“As an elephant in the battlefield withstands the arrows shot from a bow,
even so will I endure abuse; truly most people are undisciplined.”320
Māgaṇḍiyā, who bore a grudge against the Buddha, became one of the chief queens of King Udena. She hired some slaves to abuse the Buddha. When he entered the city for alms they shouted, “You are a robber, a fool, an idiot, a camel, an ox, a donkey, a denizen of hell, a beast. You have no hope of salvation, you are destined for hell.” The Elder Ānanda, unable to endure such abuse, suggested to the Buddha that he leave the place and go to another city, but the Buddha advised him to practise patience and compared himself to an elephant who had entered the battlefield prepared to endure all attacks.
“Surely never by those vehicles would one go to the untrodden land (nibbāna)
as does one who is controlled through his subdued and well-trained self.323
A monk who had been an elephant-trainer was watching an elephant-trainer failing to control the animal. He suggested to another monk that if he prodding the elephant in a particular place it would soon be tamed. The elephant-trainer overheard, adopted the suggestion, and succeeded. When this matter was reported to the Buddha, he admonished the monk that he could not reach that destination not reached before by riding elephants. He should train himself to reach his ultimate goal.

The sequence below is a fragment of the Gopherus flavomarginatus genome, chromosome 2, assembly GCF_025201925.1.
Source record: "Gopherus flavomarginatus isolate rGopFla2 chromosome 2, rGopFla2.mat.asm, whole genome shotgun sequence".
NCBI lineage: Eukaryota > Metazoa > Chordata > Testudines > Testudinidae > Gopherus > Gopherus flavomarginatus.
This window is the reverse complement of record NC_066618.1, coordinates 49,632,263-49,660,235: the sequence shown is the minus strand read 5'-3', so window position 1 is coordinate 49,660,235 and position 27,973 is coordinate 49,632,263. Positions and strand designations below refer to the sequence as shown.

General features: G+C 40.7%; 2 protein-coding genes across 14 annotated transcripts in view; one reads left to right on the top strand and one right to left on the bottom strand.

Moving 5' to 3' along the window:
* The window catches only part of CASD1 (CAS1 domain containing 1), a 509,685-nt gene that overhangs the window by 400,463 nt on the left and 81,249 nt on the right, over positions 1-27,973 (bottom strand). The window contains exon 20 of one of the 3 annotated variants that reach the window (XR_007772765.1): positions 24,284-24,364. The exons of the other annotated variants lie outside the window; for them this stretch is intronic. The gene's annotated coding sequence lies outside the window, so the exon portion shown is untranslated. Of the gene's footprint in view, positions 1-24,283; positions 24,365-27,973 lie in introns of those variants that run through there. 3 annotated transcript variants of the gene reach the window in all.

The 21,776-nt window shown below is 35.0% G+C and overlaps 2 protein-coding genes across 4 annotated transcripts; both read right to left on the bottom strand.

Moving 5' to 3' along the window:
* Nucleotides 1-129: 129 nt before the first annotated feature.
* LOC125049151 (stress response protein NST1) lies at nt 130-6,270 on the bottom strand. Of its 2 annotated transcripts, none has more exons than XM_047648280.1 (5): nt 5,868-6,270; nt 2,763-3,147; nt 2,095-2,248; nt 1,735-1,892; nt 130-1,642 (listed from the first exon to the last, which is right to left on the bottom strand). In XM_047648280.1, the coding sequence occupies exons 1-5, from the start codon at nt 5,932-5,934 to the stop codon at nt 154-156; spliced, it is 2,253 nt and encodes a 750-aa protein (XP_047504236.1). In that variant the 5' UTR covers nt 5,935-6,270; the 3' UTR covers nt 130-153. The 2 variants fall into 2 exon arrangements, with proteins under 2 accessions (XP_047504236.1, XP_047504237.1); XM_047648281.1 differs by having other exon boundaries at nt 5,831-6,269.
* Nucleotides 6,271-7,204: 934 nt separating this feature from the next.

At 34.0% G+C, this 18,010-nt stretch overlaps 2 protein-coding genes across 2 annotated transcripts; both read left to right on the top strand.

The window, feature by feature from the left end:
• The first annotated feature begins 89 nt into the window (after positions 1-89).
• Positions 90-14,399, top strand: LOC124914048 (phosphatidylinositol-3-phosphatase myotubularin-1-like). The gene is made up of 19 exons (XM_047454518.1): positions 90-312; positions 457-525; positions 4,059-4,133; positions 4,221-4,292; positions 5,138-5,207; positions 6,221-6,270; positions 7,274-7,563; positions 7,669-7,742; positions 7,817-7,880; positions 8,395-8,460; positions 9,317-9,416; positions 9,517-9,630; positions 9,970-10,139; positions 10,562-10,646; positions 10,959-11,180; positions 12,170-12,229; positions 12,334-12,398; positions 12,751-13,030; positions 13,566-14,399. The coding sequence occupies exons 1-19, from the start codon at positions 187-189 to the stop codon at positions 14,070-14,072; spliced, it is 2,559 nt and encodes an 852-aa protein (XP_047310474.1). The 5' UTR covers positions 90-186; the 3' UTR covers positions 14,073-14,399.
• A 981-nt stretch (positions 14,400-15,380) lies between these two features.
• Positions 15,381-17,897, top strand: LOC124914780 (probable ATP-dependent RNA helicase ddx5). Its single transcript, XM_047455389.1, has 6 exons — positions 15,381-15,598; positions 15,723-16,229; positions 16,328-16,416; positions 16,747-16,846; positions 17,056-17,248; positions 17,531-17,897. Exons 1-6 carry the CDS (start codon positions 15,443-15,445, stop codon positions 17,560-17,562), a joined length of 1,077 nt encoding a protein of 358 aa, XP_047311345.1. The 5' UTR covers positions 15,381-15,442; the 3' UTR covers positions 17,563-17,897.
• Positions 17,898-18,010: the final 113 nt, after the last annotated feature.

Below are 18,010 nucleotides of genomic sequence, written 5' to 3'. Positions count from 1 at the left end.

“The uncontrollable, captive tusker named Dhanapāla, with pungent juice flowing,
eats no morsel; the tusker calls to mind the elephant forest.”324
An old Brahmin who had eight hundred thousands of wealth gave one hundred thousand to each of his four sons when they married. When his wife died, his sons consulted and decided that if their father remarried the remaining wealth would be divided among the children of his new wife, and they would lose it, so they would take good care of him in turns. Thus he was persuaded to give the remaining four hundred thousand to his four sons, and went to stay with his eldest son. After a while, the wife of the eldest son insulted asked him if he didn’t know the way to the house of his second son. Enraged, the Brahmin left the house and went to the house of his second son. Again, after some time he was made unwelcome, and went to the house of the third son, and then the fourth son, and finally became a homeless wanderer. One day he went to see the Buddha, who taught him a verse to recite when the Brahmin’s assembled.